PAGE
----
St Louis City SC looks to MLS future remembering ‘hard truths of the past’ | MLS

Ohen Major League Soccer decided to build Centene Stadium in St Louis, the first priority was to honor the “harsh truths of the past”. The 22,500-seat football-specific stadium is designed with a canopy and sits 40 feet below street level. It also sits on the same block that was once part of Mill Creek Valley, the predominantly black neighborhood on the southwest end of St Louis that was once home to 20,000 residents, 800 businesses, and more than 40 religious institutions. In addition to Madame ‘CJ’ Walker, America’s first black woman millionaire, Mill Creek was also home to Josephine Baker, Scott Joplin and General William Tecumseh Sherman. Even poet Walt Whitman was known to visit the thriving black community. But in the summer of 1959, the residents of Mill Creek Valley were relocated and the neighborhood demolished in the name of “urban renewal.”

Now, embryonic MLS club St Louis City SC and Great Rivers Greenway use the stadium as a platform to tell the story of Mill Creek Valley.

“It really set a precedent by starting out as a community-driven brand and a community-driven club that was actually rooted in the community in so many ways other than the sport,” said Khalia Collier, Vice President of community relations for St Louis City. SC.

Mill Creek Valley, as it once was, spanned the western district of downtown St Louis. Today, the one-mile stretch of Brickline Greenway connecting Centene Stadium to Harris-Stowe State University, the city’s HBCU, will be a permanent tribute to the community that was lost. Artist and St. Louisan native Damon Davis says Mill Creek Valley is a virtually unknown part of black history that he was previously unaware of.

“I heard about it during the research phase of preparing the application,” says Davis. “I was a little embarrassed. Growing up, we learned about black history and I knew all these people around the world, but I didn’t know this place existed.

Davis has the offer to design the artwork for the Counterpublic civic art exhibit in 2023, and after learning about the neighborhood, he wanted to know more. As a result, Davis was driven to create a monument that he believes will never be forgotten. The greenway and public art installation stretches from 20th to 22nd Streets and is made up of eight pillars or hourglasses that represent time — or a collective history that Davis says has been glossed over. In each hourglass is a pyramid symbolizing earth or sand when stationary.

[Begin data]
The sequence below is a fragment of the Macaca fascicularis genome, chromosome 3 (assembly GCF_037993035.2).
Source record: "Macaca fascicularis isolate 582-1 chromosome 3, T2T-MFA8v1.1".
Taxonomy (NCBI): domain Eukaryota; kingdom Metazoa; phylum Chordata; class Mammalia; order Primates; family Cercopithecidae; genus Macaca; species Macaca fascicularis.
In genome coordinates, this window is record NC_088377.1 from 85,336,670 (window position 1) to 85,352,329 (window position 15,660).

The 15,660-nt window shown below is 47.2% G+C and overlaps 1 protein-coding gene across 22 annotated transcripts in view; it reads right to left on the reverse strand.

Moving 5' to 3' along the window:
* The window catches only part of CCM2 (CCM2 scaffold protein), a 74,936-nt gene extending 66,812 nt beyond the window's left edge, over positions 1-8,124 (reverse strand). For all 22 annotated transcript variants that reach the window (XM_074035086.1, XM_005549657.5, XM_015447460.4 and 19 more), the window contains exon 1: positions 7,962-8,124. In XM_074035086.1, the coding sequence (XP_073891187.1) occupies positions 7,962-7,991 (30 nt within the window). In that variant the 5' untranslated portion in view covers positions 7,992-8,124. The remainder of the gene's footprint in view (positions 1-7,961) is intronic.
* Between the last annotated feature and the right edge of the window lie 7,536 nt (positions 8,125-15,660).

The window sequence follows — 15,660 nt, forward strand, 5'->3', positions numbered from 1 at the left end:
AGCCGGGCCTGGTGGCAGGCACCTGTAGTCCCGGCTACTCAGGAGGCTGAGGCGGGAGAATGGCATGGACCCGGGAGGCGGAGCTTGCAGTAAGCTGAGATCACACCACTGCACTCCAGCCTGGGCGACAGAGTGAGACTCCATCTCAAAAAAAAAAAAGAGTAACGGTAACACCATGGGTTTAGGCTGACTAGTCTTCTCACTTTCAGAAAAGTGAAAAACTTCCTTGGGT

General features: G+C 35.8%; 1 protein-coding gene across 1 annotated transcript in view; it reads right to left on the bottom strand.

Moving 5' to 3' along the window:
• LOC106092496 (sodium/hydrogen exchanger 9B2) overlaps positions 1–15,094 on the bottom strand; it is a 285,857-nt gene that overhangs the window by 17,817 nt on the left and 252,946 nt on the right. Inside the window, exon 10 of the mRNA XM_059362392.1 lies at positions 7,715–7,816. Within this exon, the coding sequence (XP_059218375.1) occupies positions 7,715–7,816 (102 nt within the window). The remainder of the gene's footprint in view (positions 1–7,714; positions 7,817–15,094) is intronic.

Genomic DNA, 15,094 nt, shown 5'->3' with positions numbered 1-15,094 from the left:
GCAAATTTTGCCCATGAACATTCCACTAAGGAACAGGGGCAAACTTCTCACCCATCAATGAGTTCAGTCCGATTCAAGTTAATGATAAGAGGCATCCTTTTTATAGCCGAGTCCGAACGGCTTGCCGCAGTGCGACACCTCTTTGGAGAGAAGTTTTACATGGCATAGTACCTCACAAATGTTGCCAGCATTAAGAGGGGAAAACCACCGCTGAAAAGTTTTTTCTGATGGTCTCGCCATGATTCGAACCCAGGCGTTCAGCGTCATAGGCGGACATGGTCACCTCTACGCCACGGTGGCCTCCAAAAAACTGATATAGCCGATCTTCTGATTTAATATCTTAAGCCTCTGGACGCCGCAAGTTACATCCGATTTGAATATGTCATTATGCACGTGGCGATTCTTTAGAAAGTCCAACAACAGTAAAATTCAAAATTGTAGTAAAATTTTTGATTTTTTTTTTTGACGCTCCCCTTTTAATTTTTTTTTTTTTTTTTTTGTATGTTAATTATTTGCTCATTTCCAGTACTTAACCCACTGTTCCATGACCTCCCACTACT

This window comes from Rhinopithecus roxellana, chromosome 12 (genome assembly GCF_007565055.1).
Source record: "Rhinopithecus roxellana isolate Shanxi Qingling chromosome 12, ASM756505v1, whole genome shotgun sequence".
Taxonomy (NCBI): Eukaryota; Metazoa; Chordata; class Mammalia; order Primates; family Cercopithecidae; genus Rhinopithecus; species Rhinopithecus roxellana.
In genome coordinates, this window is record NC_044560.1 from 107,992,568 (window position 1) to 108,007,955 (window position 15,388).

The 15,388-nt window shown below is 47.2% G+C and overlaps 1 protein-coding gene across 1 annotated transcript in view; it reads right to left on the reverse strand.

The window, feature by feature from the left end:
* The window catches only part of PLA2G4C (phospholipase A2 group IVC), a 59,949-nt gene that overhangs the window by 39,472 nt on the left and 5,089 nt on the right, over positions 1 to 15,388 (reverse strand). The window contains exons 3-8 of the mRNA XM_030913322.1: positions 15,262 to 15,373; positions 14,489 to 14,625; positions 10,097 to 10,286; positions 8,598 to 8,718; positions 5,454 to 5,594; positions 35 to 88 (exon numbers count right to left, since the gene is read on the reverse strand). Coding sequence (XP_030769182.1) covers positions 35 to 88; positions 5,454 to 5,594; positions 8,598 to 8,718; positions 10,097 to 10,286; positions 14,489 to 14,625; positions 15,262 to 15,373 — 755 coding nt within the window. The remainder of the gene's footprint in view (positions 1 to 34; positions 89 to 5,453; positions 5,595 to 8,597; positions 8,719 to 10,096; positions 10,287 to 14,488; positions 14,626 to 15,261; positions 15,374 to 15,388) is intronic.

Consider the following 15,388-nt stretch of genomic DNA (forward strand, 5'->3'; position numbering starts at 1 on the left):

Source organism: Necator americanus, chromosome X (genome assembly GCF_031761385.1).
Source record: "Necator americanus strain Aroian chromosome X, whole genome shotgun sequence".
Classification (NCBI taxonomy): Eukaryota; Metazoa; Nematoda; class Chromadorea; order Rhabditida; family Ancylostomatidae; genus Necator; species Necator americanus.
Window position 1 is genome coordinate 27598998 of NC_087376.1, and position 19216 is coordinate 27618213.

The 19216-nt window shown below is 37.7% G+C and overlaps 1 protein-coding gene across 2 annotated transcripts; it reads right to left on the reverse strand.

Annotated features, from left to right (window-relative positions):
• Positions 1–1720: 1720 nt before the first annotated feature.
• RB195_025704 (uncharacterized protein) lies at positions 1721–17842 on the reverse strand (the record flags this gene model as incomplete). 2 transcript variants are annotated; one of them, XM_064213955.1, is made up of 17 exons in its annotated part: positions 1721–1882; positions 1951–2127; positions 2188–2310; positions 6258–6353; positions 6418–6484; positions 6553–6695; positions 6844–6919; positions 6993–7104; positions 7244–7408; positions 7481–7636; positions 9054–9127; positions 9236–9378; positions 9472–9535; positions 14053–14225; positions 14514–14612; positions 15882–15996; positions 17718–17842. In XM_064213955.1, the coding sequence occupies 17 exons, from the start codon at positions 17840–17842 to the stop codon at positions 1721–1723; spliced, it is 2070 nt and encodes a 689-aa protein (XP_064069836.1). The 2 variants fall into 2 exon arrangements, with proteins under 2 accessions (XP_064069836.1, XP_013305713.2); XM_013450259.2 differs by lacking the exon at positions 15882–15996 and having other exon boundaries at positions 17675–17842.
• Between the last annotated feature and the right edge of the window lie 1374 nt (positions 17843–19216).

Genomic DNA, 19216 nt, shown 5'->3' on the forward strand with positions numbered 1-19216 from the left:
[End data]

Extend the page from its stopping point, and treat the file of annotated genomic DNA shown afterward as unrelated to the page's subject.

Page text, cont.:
Mill Creek Valley, as it once was, spanned the western district of downtown St Louis. Photograph: St Louis City SC

“If the sand doesn’t fall, that means time doesn’t move, so the idea of ​​the pyramid being in the upper chamber, is the idea that we’ve stopped for a second to commemorate and respect those stories that have been deliberately concealed,” Davis said. “There was intent behind removing these people from the St Louis story and now there must be the same intent behind resuscitating their stories.”

Between the pillars in front of Centene Stadium and Harris-Stowe State University, there will be interpretive signs and individual pillars connecting the few remaining buildings in Mill Creek Valley along the greenway. Davis interviewed past residents, then inscribed quotes inside each of the individual pillars.

“The quotes will tell you a story about Mill Creek,” Davis says. “St. Louis wouldn’t be what it is without these people.

Mobilize the black community

From the 1950s to the mid-1980s, St. Louis was considered the soccer capital of the United States thanks to a large immigrant population from Germany, Italy and Ireland which produced more local soccer players than any other state. Currently. St Louis has acres of football grounds stretching into the north western suburbs of Chesterfield, Fenton and St Charles, but as Collier says. once you cross the Daniel Boone Bridge, you hardly know the sport exists.

St Louis City FC’s headquarters, training facility and stadium are strategically located within a 10-mile radius of the downtown West Quarter. Location makes it easier to prioritize resources and gives sustainable infrastructure where none existed, Collier says. Currently, the expansion club is working on an infrastructure plan to make the game more accessible. Areas of impact are youth development – ​​which prioritizes black and brown children with access to soccer – community investment, social justice, health and well-being.